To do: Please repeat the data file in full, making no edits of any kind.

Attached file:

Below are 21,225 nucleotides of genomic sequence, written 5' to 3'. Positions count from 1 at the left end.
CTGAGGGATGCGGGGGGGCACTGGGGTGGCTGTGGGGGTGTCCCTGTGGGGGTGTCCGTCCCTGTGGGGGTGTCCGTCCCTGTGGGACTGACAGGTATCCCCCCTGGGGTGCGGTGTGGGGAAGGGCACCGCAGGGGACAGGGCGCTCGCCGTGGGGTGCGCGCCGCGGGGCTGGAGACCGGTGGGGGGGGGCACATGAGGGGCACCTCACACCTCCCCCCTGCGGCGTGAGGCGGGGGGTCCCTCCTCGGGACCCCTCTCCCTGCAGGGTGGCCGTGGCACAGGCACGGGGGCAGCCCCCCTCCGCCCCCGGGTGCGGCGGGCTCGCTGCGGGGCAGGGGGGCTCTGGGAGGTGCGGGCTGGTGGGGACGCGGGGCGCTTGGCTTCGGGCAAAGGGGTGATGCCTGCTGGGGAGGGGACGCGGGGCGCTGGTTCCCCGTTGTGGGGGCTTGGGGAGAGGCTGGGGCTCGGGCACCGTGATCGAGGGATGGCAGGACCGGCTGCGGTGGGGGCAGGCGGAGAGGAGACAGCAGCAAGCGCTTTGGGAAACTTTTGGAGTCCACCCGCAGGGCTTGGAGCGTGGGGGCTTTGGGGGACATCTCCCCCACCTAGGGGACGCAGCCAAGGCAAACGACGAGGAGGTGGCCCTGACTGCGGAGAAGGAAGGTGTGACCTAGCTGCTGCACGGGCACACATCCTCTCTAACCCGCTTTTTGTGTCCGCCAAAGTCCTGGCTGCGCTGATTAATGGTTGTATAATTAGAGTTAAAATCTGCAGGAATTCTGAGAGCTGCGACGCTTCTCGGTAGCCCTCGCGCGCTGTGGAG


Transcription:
Below are 21,225 nucleotides of genomic sequence, written 5' to 3'. Positions count from 1 at the left end.
CTGAGGGATGCGGGGGGGCACTGGGGTGGCTGTGGGGGTGTCCCTGTGGGGGTGTCCGTCCCTGTGGGGGTGTCCGTCCCTGTGGGACTGACAGGTATCCCCCCTGGGGTGCGGTGTGGGGAAGGGCACCGCAGGGGACAGGGCGCTCGCCGTGGGGTGCGCGCCGCGGGGCTGGAGACCGGTGGGGGGGGGCACATGAGGGGCACCTCACACCTCCCCCCTGCGGCGTGAGGCGGGGGGTCCCTCCTCGGGACCCCTCTCCCTGCAGGGTGGCCGTGGCACAGGCACGGGGGCAGCCCCCCTCCGCCCCCGGGTGCGGCGGGCTCGCTGCGGGGCAGGGGGGCTCTGGGAGGTGCGGGCTGGTGGGGACGCGGGGCGCTTGGCTTCGGGCAAAGGGGTGATGCCTGCTGGGGAGGGGACGCGGGGCGCTGGTTCCCCGTTGTGGGGGCTTGGGGAGAGGCTGGGGCTCGGGCACCGTGATCGAGGGATGGCAGGACCGGCTGCGGTGGGGGCAGGCGGAGAGGAGACAGCAGCAAGCGCTTTGGGAAACTTTTGGAGTCCACCCGCAGGGCTTGGAGCGTGGGGGCTTTGGGGGACATCTCCCCCACCTAGGGGACGCAGCCAAGGCAAACGACGAGGAGGTGGCCCTGACTGCGGAGAAGGAAGGTGTGACCTAGCTGCTGCACGGGCACACATCCTCTCTAACCCGCTTTTTGTGTCCGCCAAAGTCCTGGCTGCGCTGATTAATGGTTGTATAATTAGAGTTAAAATCTGCAGGAATTCTGAGAGCTGCGACGCTTCTCGGTAGCCCTCGCGCGCTGTGGAG